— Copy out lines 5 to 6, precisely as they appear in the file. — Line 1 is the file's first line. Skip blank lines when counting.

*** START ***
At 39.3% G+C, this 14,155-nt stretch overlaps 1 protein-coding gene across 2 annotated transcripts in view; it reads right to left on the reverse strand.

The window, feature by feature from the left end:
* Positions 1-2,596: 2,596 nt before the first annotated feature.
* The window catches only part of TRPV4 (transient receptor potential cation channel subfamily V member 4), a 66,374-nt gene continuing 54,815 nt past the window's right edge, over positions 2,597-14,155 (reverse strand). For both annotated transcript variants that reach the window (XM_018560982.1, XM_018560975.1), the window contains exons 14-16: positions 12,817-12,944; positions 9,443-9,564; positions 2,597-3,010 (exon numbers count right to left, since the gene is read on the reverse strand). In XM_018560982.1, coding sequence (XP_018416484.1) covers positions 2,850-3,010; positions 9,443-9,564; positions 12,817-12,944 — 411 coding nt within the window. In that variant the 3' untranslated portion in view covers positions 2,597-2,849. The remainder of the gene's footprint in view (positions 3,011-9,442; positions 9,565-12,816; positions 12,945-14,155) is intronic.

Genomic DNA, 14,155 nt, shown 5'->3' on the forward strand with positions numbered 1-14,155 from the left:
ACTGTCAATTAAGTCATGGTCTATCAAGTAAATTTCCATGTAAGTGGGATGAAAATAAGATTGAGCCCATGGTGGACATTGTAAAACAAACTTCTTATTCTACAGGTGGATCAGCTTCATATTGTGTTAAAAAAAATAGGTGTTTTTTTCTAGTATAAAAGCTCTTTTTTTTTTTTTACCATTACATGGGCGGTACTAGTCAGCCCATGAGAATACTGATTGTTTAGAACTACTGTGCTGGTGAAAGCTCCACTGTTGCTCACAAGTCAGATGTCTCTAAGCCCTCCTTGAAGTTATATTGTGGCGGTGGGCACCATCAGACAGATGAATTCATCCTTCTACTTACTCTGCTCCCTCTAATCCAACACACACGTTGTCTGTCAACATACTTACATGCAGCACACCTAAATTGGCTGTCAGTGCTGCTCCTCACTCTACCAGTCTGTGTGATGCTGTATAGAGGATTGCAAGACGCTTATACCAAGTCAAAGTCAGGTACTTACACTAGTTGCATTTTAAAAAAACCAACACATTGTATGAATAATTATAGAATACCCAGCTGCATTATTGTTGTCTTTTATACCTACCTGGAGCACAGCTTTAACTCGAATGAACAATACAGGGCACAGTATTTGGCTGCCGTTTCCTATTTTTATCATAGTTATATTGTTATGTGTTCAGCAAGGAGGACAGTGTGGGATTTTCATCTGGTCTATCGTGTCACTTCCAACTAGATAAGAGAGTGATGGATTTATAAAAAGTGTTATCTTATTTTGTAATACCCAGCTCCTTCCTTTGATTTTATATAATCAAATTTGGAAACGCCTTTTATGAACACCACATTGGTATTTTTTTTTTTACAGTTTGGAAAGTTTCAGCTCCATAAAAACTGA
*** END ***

Genomic DNA, 14,155 nt, shown 5'->3' on the forward strand with positions numbered 1-14,155 from the left:
ACTGTCAATTAAGTCATGGTCTATCAAGTAAATTTCCATGTAAGTGGGATGAAAATAAGATTGAGCCCATGGTGGACATTGTAAAACAAACTTCTTATTCTACAGGTGGATCAGCTTCATATTGTGTTAAAAAAAATAGGTGTTTTTTTCTAGTATAAAAGCTCTTTTTTTTTTTTTACCATTACATGGGCGGTACTAGTCAGCCCATGAGAATACTGATTGTTTAGAACTACTGTGCTGGTGAAAGCTCCACTGTTGCTCACAAGTCAGATGTCTCTAAGCCCTCCTTGAAGTTATATTGTGGCGGTGGGCACCATCAGACAGATGAATTCATCCTTCTACTTACTCTGCTCCCTCTAATCCAACACACACGTTGTCTGTCAACATACTTACATGCAGCACACCTAAATTGGCTGTCAGTGCTGCTCCTCACTCTACCAGTCTGTGTGATGCTGTATAGAGGATTGCAAGACGCTTATACCAAGTCAAAGTCAGGTACTTACACTAGTTGCATTTTAAAAAAACCAACACATTGTATGAATAATTATAGAATACCCAGCTGCATTATTGTTGTCTTTTATACCTACCTGGAGCACAGCTTTAACTCGAATGAACAATACAGGGCACAGTATTTGGCTGCCGTTTCCTATTTTTATCATAGTTATATTGTTATGTGTTCAGCAAGGAGGACAGTGTGGGATTTTCATCTGGTCTATCGTGTCACTTCCAACTAGATAAGAGAGTGATGGATTTATAAAAAGTGTTATCTTATTTTGTAATACCCAGCTCCTTCCTTTGATTTTATATAATCAAATTTGGAAACGCCTTTTATGAACACCACATTGGTATTTTTTTTTTTACAGTTTGGAAAGTTTCAGCTCCATAAAAACTGA